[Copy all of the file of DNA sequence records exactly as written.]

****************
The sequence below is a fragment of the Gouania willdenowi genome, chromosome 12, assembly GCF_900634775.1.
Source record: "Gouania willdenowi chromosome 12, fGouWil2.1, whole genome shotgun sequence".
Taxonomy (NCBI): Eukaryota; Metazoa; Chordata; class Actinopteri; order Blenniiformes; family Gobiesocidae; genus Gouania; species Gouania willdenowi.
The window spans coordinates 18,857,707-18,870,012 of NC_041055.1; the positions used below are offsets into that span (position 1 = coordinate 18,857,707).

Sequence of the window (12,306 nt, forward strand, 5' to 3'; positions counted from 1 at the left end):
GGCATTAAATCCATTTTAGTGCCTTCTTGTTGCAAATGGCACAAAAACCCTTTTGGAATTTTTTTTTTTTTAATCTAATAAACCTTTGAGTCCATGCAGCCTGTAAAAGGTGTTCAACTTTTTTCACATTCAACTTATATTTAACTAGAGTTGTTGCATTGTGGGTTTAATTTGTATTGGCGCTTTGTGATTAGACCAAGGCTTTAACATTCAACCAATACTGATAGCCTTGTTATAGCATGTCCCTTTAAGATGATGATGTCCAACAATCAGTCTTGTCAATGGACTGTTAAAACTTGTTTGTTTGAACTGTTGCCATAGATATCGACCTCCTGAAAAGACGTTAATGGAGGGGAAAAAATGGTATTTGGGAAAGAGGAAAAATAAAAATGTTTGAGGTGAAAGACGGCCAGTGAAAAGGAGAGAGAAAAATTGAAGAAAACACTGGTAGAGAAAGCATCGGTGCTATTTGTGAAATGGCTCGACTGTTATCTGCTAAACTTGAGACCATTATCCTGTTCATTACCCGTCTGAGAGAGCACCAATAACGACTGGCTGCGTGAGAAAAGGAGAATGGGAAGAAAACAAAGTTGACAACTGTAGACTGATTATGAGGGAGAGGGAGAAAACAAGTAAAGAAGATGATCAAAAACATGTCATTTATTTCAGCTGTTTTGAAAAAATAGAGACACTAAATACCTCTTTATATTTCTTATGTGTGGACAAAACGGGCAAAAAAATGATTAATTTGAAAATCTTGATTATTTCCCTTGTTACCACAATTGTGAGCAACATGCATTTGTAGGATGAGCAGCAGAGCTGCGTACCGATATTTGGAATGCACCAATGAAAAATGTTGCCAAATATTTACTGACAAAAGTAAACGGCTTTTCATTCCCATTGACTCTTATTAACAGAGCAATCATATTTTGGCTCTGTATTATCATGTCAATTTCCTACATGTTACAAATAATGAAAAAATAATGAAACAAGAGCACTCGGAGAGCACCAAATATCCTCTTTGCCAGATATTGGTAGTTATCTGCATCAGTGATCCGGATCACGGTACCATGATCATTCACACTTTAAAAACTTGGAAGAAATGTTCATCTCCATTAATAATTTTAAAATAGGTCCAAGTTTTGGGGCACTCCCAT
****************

The sequence below is a fragment of the Gouania willdenowi genome, chromosome 12, assembly GCF_900634775.1.
Source record: "Gouania willdenowi chromosome 12, fGouWil2.1, whole genome shotgun sequence".
Taxonomy (NCBI): Eukaryota; Metazoa; Chordata; class Actinopteri; order Blenniiformes; family Gobiesocidae; genus Gouania; species Gouania willdenowi.
The window spans coordinates 18,857,707-18,870,012 of NC_041055.1; the positions used below are offsets into that span (position 1 = coordinate 18,857,707).

Sequence of the window (12,306 nt, forward strand, 5' to 3'; positions counted from 1 at the left end):
GGCATTAAATCCATTTTAGTGCCTTCTTGTTGCAAATGGCACAAAAACCCTTTTGGAATTTTTTTTTTTTTAATCTAATAAACCTTTGAGTCCATGCAGCCTGTAAAAGGTGTTCAACTTTTTTCACATTCAACTTATATTTAACTAGAGTTGTTGCATTGTGGGTTTAATTTGTATTGGCGCTTTGTGATTAGACCAAGGCTTTAACATTCAACCAATACTGATAGCCTTGTTATAGCATGTCCCTTTAAGATGATGATGTCCAACAATCAGTCTTGTCAATGGACTGTTAAAACTTGTTTGTTTGAACTGTTGCCATAGATATCGACCTCCTGAAAAGACGTTAATGGAGGGGAAAAAATGGTATTTGGGAAAGAGGAAAAATAAAAATGTTTGAGGTGAAAGACGGCCAGTGAAAAGGAGAGAGAAAAATTGAAGAAAACACTGGTAGAGAAAGCATCGGTGCTATTTGTGAAATGGCTCGACTGTTATCTGCTAAACTTGAGACCATTATCCTGTTCATTACCCGTCTGAGAGAGCACCAATAACGACTGGCTGCGTGAGAAAAGGAGAATGGGAAGAAAACAAAGTTGACAACTGTAGACTGATTATGAGGGAGAGGGAGAAAACAAGTAAAGAAGATGATCAAAAACATGTCATTTATTTCAGCTGTTTTGAAAAAATAGAGACACTAAATACCTCTTTATATTTCTTATGTGTGGACAAAACGGGCAAAAAAATGATTAATTTGAAAATCTTGATTATTTCCCTTGTTACCACAATTGTGAGCAACATGCATTTGTAGGATGAGCAGCAGAGCTGCGTACCGATATTTGGAATGCACCAATGAAAAATGTTGCCAAATATTTACTGACAAAAGTAAACGGCTTTTCATTCCCATTGACTCTTATTAACAGAGCAATCATATTTTGGCTCTGTATTATCATGTCAATTTCCTACATGTTACAAATAATGAAAAAATAATGAAACAAGAGCACTCGGAGAGCACCAAATATCCTCTTTGCCAGATATTGGTAGTTATCTGCATCAGTGATCCGGATCACGGTACCATGATCATTCACACTTTAAAAACTTGGAAGAAATGTTCATCTCCATTAATAATTTTAAAATAGGTCCAAGTTTTGGGGCACTCCCAT